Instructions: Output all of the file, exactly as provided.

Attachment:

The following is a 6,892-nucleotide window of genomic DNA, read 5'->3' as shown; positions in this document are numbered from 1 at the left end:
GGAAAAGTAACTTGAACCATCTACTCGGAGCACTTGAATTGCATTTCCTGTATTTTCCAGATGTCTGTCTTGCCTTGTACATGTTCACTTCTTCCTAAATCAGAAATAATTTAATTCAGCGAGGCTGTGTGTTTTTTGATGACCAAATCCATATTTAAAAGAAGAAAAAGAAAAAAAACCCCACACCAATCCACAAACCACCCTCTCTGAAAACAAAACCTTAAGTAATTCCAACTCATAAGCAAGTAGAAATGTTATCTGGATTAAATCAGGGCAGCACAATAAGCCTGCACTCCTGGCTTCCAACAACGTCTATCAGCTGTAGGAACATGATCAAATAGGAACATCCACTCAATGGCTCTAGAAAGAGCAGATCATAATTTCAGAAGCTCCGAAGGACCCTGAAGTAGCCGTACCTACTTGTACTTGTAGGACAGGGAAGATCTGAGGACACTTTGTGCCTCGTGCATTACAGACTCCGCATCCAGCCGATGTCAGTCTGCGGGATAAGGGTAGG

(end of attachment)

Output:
The following is a 6,892-nucleotide window of genomic DNA, read 5'->3' as shown; positions in this document are numbered from 1 at the left end:
GGAAAAGTAACTTGAACCATCTACTCGGAGCACTTGAATTGCATTTCCTGTATTTTCCAGATGTCTGTCTTGCCTTGTACATGTTCACTTCTTCCTAAATCAGAAATAATTTAATTCAGCGAGGCTGTGTGTTTTTTGATGACCAAATCCATATTTAAAAGAAGAAAAAGAAAAAAAACCCCACACCAATCCACAAACCACCCTCTCTGAAAACAAAACCTTAAGTAATTCCAACTCATAAGCAAGTAGAAATGTTATCTGGATTAAATCAGGGCAGCACAATAAGCCTGCACTCCTGGCTTCCAACAACGTCTATCAGCTGTAGGAACATGATCAAATAGGAACATCCACTCAATGGCTCTAGAAAGAGCAGATCATAATTTCAGAAGCTCCGAAGGACCCTGAAGTAGCCGTACCTACTTGTACTTGTAGGACAGGGAAGATCTGAGGACACTTTGTGCCTCGTGCATTACAGACTCCGCATCCAGCCGATGTCAGTCTGCGGGATAAGGGTAGG